I can’t help but wonder – who is correct in this debate of ideals? Am I correct to believe I am welcome in the Catholic community as a bisexual person and strong believer in a woman’s right to choose? Or are the religious right activists my mother invited to our house correct in their perspective of Christianity? This faith historically has been the faith of the oppressor, the colonizer, used to enslave people all over the world. Why wouldn’t people continue to use Christianity to oppress others now?

My earnest internal rebuttal to this thought is that the Bible is a living text. Interpretation of the word can change as our community does. Perhaps I can look at my elderly family members and those right-wing activists and write off their interpretation as an antiquated perspective, which my generation can change. However, I see on Instagram that my friends from my Catholic high school don’t bear different ideals just because of their age. I see girls I knew in school who are in their early twenties now attending pro-life rallies and boasting about their cute posters on Instagram. One girl even posted a story (on Black Out Monday – a day designated by the Black Lives Matter Movement to go silent on social media to leave space for anti-racist resources to be shared), decrying pride month and calling young Christians to celebrate instead the “sacred heart of Mary” month. Again, I wrote these individuals off as fringe community members, and I called one of my best friends from high school who is a Catholic missionary now. For the first time ever I engaged her in a real conversation about Queer membership in the Catholic community. She gave me a very kind but very evasive response, which failed to assuage my exponentially increasing feelings of exclusion.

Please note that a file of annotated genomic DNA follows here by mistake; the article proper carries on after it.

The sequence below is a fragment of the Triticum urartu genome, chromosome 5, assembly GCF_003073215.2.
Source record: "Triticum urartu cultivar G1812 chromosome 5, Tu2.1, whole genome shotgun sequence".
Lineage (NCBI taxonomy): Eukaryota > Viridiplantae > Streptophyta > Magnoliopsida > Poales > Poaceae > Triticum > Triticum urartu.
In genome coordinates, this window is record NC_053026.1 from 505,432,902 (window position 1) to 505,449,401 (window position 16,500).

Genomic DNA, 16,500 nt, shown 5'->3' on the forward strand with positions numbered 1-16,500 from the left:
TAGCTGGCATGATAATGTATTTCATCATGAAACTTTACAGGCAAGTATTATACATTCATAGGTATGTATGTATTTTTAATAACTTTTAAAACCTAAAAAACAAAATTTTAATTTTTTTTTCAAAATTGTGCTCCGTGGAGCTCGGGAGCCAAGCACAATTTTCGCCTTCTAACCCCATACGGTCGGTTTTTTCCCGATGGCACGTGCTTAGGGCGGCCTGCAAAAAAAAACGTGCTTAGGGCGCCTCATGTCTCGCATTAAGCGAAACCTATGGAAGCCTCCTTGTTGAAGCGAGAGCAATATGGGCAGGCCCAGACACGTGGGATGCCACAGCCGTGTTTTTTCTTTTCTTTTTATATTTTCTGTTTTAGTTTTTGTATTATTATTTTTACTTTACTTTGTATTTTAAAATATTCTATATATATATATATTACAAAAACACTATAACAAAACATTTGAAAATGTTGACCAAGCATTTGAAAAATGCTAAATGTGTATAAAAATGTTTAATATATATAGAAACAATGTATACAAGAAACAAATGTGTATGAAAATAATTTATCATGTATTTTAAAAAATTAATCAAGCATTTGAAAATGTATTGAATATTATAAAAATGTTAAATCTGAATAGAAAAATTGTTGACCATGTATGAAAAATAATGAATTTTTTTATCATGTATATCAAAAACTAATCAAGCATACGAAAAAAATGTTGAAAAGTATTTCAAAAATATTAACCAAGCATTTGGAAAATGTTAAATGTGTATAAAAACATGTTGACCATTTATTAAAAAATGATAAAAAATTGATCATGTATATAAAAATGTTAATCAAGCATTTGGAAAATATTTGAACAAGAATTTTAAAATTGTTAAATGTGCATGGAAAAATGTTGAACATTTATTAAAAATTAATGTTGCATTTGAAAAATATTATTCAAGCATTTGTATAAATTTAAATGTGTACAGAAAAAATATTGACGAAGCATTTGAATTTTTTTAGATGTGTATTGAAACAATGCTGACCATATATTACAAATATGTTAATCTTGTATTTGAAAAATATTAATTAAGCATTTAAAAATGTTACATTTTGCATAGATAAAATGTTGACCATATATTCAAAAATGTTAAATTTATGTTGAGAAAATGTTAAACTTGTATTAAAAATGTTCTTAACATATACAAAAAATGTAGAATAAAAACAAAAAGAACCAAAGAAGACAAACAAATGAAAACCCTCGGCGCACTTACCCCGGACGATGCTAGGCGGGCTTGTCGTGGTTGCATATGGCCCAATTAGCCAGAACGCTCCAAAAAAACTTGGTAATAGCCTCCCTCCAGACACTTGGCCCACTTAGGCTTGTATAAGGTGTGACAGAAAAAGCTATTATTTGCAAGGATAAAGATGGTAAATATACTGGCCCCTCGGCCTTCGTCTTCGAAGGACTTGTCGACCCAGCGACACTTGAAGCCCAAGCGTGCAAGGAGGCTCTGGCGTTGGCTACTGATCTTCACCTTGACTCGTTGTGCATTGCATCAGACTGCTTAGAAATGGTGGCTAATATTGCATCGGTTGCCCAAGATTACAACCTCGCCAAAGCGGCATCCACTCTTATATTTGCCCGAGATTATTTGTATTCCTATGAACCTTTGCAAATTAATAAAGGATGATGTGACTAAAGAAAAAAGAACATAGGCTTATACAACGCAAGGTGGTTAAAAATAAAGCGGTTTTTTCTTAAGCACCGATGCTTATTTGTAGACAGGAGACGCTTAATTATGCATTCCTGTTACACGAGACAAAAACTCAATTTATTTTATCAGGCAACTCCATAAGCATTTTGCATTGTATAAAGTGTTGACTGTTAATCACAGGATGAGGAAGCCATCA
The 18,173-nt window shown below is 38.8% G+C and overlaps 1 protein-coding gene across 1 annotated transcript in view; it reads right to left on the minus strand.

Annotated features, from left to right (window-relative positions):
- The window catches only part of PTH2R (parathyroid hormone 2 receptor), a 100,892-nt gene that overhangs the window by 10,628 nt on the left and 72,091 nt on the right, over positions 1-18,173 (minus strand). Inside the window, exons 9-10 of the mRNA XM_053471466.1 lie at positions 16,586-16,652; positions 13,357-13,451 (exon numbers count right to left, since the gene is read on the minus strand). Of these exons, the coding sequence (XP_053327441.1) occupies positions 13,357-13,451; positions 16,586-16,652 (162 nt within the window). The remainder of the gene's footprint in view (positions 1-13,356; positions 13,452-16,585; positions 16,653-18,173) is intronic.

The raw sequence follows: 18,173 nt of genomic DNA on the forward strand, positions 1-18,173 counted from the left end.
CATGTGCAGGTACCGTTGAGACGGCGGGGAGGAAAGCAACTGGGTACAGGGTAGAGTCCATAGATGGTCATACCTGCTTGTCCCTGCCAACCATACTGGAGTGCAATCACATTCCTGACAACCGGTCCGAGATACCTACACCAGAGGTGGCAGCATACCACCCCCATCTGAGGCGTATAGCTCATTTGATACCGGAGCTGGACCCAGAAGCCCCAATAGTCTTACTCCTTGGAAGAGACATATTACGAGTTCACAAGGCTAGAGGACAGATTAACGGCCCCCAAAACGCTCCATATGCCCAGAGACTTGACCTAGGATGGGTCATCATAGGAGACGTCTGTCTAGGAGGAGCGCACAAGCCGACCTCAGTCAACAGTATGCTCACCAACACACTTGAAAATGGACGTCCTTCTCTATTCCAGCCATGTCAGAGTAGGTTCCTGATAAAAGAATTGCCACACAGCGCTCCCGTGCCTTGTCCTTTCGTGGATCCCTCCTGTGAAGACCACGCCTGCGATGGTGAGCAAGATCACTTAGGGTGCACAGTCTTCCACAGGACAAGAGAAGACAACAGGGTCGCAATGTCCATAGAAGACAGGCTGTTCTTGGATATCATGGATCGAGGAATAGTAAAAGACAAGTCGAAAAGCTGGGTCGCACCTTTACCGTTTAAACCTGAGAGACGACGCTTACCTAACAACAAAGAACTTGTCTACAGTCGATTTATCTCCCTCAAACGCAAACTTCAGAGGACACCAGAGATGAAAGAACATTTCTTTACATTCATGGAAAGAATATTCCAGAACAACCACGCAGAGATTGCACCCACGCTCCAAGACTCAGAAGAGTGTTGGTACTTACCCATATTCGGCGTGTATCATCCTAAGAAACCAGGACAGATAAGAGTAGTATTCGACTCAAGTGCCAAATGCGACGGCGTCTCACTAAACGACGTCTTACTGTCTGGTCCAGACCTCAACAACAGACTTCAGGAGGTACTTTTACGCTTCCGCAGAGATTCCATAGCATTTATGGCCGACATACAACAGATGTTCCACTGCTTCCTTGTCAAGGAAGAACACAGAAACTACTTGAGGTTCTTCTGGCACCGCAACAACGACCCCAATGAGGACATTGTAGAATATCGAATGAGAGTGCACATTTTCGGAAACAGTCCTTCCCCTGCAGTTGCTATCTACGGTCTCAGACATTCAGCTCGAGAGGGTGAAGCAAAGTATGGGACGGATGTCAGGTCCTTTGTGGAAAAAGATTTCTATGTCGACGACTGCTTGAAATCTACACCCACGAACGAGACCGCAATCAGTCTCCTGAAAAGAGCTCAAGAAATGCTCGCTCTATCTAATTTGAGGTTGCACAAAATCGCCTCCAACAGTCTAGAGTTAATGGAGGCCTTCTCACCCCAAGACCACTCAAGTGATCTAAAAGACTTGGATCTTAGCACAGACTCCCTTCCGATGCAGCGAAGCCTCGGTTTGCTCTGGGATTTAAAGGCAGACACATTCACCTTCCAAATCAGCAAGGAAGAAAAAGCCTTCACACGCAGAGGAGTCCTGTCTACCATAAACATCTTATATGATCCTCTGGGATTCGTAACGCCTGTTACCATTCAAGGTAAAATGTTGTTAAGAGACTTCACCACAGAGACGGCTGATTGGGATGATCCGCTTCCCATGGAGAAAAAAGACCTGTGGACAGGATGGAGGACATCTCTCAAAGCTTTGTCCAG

Although I don’t think my grandparents or the activists I met or my friends from high school would like the perspective of this article, it makes total sense to me now. I have been wrong this whole time to think the community I’m a part of would stand for me, when the ideals historically have not stood for anyone except those already in power, whether that’s the colonizers, the capitalists, or the patriarchy.

So what now? I still take comfort in the practices of the Catholic faith. I go with my mother to the Santísimo before job interviews. If I have kids, I will say the Our Father with them every night as my father did with me. Despite these things, I personally cannot identify with this community anymore. I’ve stopped wearing the cross necklace I’ve worn since birth. I don’t want to broadcast my membership in the community if my connection to it is solely based on my upbringing and not my shared ideals as an adult. The next step is to find a community that will accept and defend me, but what does that look like? I have found mindfulness communities that offer a similar form of practice and are much more aligned with my politics.

I do wonder if anything will be able to take the place of standing in a room full of people, reciting words I’ve recited my whole life, singing songs I’ve sung my whole life. Perhaps ritual is greater than dogma.

About the author

JT Kessler

JT Kessler is a recent graduate of the University of Southern California, with degrees in theater and film. All her work - as an actor, writer, podcast host, and researcher - lies at the intersection of art, academia, and social justice. In addition to auditioning, she is currently an editor for her own online mag, Meliorism, and on the marketing team for Cinema Latte Productions.